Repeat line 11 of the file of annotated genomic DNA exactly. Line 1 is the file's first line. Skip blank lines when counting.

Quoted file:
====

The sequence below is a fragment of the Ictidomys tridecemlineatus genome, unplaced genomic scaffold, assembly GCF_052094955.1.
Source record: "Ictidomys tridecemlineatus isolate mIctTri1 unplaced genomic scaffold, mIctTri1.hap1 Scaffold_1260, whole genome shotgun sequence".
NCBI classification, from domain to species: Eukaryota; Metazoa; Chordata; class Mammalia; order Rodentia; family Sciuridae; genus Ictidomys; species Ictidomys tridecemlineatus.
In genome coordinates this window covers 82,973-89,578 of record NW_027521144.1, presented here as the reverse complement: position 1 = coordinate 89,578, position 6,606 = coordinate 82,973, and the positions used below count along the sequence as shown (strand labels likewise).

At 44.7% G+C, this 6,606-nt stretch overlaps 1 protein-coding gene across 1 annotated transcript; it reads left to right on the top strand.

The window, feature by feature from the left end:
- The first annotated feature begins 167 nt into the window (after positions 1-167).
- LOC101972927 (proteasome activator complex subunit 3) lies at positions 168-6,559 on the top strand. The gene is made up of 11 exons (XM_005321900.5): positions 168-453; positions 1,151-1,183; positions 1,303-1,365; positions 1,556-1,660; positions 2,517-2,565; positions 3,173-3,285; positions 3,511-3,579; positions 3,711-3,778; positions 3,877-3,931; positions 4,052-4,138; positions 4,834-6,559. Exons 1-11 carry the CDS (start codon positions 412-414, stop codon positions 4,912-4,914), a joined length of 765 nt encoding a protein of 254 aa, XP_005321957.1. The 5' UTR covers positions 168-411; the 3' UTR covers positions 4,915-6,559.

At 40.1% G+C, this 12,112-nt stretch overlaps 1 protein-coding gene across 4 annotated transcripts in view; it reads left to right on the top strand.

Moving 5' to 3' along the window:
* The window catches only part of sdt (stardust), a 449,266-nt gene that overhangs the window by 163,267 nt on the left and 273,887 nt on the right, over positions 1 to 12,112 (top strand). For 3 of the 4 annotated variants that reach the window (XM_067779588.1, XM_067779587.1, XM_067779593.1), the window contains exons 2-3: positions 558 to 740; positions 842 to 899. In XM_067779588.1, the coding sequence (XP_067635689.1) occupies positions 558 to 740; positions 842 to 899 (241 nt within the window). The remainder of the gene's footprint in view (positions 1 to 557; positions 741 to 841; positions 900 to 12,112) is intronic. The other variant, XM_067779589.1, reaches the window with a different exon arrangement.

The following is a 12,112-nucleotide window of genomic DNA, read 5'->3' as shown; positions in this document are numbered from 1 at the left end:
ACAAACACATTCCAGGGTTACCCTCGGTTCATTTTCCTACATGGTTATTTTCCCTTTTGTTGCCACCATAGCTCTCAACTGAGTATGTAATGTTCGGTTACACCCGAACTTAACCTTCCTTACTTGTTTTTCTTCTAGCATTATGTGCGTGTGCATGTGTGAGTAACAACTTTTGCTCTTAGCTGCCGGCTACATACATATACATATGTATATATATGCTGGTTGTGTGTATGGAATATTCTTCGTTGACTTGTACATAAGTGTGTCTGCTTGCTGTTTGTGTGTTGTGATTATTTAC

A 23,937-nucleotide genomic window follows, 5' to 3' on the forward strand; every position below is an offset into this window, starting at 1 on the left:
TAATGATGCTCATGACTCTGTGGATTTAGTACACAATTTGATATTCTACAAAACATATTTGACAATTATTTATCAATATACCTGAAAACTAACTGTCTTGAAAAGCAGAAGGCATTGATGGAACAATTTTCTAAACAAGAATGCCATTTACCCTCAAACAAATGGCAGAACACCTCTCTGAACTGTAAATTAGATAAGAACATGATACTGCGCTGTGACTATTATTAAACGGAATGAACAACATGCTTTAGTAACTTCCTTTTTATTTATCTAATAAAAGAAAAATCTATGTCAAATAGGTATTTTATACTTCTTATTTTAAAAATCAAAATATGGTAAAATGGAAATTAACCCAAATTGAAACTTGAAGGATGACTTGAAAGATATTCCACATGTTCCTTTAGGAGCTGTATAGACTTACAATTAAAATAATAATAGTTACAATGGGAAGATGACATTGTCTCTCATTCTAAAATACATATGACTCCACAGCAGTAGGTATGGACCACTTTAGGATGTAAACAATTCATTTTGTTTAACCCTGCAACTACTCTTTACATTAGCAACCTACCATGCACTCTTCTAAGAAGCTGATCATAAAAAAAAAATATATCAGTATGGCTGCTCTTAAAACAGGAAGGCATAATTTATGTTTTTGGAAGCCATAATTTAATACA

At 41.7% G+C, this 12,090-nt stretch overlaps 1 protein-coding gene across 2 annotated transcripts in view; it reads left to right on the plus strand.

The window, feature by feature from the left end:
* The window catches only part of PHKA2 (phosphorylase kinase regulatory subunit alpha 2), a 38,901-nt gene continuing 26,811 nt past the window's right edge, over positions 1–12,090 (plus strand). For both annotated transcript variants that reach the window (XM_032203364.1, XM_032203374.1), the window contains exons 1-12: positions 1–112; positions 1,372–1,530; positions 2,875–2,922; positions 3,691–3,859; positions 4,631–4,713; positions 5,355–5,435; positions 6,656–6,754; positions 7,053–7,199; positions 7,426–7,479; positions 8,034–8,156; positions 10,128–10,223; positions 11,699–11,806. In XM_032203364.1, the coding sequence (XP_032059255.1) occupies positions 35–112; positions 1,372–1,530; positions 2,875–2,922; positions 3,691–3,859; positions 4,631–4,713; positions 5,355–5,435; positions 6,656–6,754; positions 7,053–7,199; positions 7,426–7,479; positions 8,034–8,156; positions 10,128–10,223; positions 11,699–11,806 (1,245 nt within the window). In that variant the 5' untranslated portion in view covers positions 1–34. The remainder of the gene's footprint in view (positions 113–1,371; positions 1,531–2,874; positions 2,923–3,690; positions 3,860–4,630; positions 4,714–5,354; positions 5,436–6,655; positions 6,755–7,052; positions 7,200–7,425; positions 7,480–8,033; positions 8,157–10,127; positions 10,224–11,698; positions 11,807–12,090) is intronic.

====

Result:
* The window catches only part of sdt (stardust), a 449,266-nt gene that overhangs the window by 163,267 nt on the left and 273,887 nt on the right, over positions 1 to 12,112 (top strand). For 3 of the 4 annotated variants that reach the window (XM_067779588.1, XM_067779587.1, XM_067779593.1), the window contains exons 2-3: positions 558 to 740; positions 842 to 899. In XM_067779588.1, the coding sequence (XP_067635689.1) occupies positions 558 to 740; positions 842 to 899 (241 nt within the window). The remainder of the gene's footprint in view (positions 1 to 557; positions 741 to 841; positions 900 to 12,112) is intronic. The other variant, XM_067779589.1, reaches the window with a different exon arrangement.